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The Time Traveler's Guide to Medieval England: A Handbook for Visitors to the Fourteenth Century

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Most Helpful Favorable Review

11 out of 12 people found this review helpful.

VIRTUAL REALITY

Ian Mortimer described his book as a virtual reality tour of fourteenth century England. He indicated his objective was to assist in an understanding of what we have been and inherited as being vital to our understanding of what we are today and what we may be in the f...
Ian Mortimer described his book as a virtual reality tour of fourteenth century England. He indicated his objective was to assist in an understanding of what we have been and inherited as being vital to our understanding of what we are today and what we may be in the future. I'm not sure if this objective was met. It appears to me that human nature hasn't changed very much but only our circumstances. This tour provided details of those circumstances usually ignored by historians that are more narrowly focused. These details included how people earned a living, how much money they made, how they spent their money, what they ate, what their houses were like, the nature of medical care, and some aspects of faith.

I was surprised that in a time period dominated by one Christian church that speech tended to be straight forward, blunt and crude by current standards. Nobody would have been offended by the town water source being named "S**t Brook" or a narrow alley being called "P*ss Alley". I was also surprised that food was comparatively more expensive in the fourteenth century than it is today. If crops failed, people starved. Medical care appeared to often be more dangerous than the ailment. Seriously ill people simply died. Few appeared to question that martyrs and saints could leave innumerable bones and skulls for display and reverence. The past is often visualized as pristine. However, the practice in towns of dumping animal carcasses and human and animal offal and garbage in the streets and water sources and the constant presence of smoke inside and outside dwellings indicated reality was far from pristine. I found this book to be fascinating and often surprising.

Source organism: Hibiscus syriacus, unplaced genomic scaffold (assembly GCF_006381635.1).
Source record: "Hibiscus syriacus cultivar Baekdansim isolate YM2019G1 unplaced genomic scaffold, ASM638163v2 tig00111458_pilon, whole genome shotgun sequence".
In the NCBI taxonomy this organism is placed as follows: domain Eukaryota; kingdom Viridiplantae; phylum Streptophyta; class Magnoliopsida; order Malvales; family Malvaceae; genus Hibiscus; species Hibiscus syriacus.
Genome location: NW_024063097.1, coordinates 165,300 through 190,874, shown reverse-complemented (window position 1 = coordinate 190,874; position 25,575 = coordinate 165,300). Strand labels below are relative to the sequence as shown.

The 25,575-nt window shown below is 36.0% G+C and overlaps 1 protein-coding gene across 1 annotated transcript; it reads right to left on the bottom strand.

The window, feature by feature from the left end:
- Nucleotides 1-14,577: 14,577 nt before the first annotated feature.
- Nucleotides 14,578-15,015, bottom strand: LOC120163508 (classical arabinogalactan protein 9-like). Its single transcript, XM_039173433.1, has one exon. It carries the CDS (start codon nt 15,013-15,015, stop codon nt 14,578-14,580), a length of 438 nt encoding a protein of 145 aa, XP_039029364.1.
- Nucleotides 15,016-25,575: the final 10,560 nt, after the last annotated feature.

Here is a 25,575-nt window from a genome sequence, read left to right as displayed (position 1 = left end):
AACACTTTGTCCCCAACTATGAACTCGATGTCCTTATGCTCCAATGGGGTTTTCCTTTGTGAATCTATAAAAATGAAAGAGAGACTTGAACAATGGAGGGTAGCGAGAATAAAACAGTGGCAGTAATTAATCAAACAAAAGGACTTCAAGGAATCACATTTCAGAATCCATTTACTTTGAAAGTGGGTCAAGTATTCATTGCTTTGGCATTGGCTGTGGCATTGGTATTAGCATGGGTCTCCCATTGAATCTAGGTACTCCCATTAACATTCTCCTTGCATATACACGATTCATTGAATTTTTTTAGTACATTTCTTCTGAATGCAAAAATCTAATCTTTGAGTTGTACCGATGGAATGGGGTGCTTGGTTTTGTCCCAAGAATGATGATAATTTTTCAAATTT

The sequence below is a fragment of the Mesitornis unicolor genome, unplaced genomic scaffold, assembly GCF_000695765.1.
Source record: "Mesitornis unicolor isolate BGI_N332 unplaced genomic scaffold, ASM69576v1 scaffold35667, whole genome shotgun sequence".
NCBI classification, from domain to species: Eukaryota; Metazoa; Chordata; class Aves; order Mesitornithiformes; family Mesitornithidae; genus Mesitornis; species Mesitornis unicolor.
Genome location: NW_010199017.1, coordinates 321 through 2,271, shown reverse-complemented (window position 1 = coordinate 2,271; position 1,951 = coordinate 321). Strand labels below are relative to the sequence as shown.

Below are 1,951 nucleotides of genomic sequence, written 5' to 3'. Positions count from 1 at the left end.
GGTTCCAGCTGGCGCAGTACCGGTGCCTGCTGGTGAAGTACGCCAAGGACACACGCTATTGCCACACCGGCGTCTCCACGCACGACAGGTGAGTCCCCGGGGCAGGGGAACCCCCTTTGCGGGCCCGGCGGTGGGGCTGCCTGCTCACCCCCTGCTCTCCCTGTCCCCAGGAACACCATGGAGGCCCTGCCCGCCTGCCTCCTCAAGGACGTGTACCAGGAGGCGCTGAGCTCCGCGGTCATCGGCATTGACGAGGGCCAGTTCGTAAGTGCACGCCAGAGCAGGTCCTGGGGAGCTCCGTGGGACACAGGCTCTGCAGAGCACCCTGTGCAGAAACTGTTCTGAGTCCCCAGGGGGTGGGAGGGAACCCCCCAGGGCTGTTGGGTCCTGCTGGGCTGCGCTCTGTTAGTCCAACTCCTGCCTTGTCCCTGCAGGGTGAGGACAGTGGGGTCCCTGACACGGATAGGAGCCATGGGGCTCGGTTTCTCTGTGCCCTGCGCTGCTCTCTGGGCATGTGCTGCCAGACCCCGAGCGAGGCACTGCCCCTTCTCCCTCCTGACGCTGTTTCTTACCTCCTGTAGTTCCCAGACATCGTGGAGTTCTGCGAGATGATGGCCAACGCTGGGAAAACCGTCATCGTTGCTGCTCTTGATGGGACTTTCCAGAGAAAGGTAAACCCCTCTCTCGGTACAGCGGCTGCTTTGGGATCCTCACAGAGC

posted by LN_Adcox on May 22, 2010

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Most Helpful Critical Review

3 out of 3 people found this review helpful.

A Bit of a Disappointment

This was not nearly as much fun as I had hoped it would be. It holds no glaring inaccuracies, but neither does it have much wit or wisdom. Best for those who don't already know a fair amount about England in the Middle Ages.

posted by TeechTX on May 22, 2012

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  • Posted May 22, 2010

    more from this reviewer

    VIRTUAL REALITY

    Ian Mortimer described his book as a virtual reality tour of fourteenth century England. He indicated his objective was to assist in an understanding of what we have been and inherited as being vital to our understanding of what we are today and what we may be in the future. I'm not sure if this objective was met. It appears to me that human nature hasn't changed very much but only our circumstances. This tour provided details of those circumstances usually ignored by historians that are more narrowly focused. These details included how people earned a living, how much money they made, how they spent their money, what they ate, what their houses were like, the nature of medical care, and some aspects of faith.